Cupid doesn't always aim true. But he usually hits something. Herewith, an anthology of first moments:

I told her she was lying, deceitful and manipulative, withholding critical information to see if the danger of having to be honest would pass without her having to give anything away, and I told her a lot of other things.

"I'm not going to see you anymore," she responded.

"Why?" I asked.

"Because of the things you just said to me."

"I apologize for saying those things."

"Okay, I'll see you tomorrow, then."

I knew then that it was more than likely true love, and my heart sank.

-- Robert H. Williams Six years ago, I drove into deepest Virginia on a painfully cold, shiny-wet, bitter-black November night to meet his plane. He was flying in from Cheyenne. As I approached the airport, a car cut in front of me. The Maryland vanity tag read: RISK. This is really true.

And then when I saw my sweetheart, his hair and his beard and his eyeglasses and his suede cowboy boots misted with drizzle, and he smiled at me, smiled so big and warm that you almost couldn't see his blue eyes -- I knew. I just knew. -- Gigi Anders Her mom found it while cleaning the attic, gave it to her. She tossed it in the car where, rummaging in the clutter, I happened on it, clutched it to my cheek, sputtering in astonishment, "What is this -- Perry Pup?!"

It was. She'd had one too. She watched me for a while, said, "Yes, it's 'Perry Pup.' Your first love." -- Phil McCombs After hearing my tirade on how all the good ones are married or cads, he picked up his plate, held it over his head and smiled. And what an angel he was. -- Dana Thomas She had a jacket and was warm. I didn't, and I was shivering. She wordlessly put her arm around me. That was my first clue. On Valentine's Day we got engaged. -- Thomas Oliver The instant I saw him I was a goner. Maybe it was the way he effortlessly mingled at the party, or his slight swagger, or the way he scratched his ear while looking quizzically around the room. Maybe it was because he was hopelessly adorable.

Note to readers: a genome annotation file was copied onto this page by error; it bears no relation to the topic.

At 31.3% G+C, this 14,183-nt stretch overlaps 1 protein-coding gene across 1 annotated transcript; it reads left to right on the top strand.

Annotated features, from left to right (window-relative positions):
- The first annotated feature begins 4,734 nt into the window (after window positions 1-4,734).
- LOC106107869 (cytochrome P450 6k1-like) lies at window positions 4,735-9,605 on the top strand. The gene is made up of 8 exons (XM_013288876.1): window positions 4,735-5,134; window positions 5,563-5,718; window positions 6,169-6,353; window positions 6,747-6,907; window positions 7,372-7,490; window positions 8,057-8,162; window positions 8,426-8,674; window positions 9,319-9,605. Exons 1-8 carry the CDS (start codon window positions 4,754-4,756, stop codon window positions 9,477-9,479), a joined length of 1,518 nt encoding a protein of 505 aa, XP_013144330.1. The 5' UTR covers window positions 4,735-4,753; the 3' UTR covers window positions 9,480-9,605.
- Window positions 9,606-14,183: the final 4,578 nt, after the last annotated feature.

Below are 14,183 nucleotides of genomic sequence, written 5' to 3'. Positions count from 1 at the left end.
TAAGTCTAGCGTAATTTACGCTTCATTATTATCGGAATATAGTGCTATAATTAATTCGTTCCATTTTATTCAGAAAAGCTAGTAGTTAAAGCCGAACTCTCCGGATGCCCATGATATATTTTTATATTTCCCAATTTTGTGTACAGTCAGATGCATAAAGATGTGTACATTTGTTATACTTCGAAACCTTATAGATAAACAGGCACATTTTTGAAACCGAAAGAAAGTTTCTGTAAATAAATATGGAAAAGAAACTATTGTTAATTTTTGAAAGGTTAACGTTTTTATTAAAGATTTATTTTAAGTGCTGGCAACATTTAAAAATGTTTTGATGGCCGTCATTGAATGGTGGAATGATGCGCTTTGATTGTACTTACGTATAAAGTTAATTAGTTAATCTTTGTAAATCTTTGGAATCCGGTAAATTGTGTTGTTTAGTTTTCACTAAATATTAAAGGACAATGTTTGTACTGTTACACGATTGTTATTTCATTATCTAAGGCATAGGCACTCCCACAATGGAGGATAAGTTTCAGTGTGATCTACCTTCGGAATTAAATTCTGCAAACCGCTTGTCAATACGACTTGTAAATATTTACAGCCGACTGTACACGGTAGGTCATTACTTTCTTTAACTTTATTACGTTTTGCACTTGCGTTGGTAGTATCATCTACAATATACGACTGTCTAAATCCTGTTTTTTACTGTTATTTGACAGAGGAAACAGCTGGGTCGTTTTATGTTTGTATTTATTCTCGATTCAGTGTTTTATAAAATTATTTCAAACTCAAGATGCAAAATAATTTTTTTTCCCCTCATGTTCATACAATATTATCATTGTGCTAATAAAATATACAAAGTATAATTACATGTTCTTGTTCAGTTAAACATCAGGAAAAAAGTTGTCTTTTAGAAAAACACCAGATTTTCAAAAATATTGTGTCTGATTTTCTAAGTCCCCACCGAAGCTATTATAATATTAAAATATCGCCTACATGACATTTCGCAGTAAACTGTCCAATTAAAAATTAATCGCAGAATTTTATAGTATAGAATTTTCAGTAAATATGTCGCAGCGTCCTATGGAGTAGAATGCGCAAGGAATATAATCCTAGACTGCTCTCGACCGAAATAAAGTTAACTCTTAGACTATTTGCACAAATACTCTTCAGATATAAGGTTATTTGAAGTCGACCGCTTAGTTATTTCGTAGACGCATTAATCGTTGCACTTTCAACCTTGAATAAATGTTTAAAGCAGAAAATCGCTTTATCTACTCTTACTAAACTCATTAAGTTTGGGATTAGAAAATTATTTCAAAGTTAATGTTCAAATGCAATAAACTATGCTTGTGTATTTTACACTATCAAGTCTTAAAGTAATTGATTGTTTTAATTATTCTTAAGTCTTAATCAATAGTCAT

I knew he was just what I had been looking for, and our friends who had invited him in said he was unattached.

A few weeks later I brought him home.

He was one heck of a fine cat, my fuzzy little valentine. -- Rose Jacobius The year was 1971. The movie was "Airport." We were 16.

I stared hard at the screen. "I get it," I whispered, finally. "That guy bought all that insurance and now he's committing suicide by carrying the bomb."

He gave me a look of frank admiration. "My sister never figured that out," he said.

I was smitten.

-- Elizabeth Dahlslien We were both night cooks at a trendy Cambridge restaurant during the worst winter New England had seen in a long time. I think he discovered it was true love in the middle of a huge blizzard. Buses weren't running. Phone lines were down. Through the drifts and flurries, he trekked from his Back Bay apartment all the way to Sommerville, easily an hour walk, just to see me.

It had hit me one night months before when we were both at work. He went to pick something up off the floor and his chef's jacket, unbuttoned at the top, gave way and revealed this small tattoo, maybe an inch high -- a small blue broken heart -- on his chest. How could anyone not fall forever-in-love with a guy with an eternal broken heart?

-- Jody Berger After two weeks she told me I should go away. We weren't right for each other.

Three days later she called me at 4 in the morning and said she needed company.

When I got there she told me to go away again.

Next day it was, "Could we have dinner?"

Afterward it was, "You better get out of my life."

Next night it was a meeting at a bar, where she spent the whole time talking to her last boyfriend. Afterward I told her to go away.

Then I went to Panama. Two weeks in the jungle. That's when I knew.

We were married on New Year's. -- Michael Welzenbach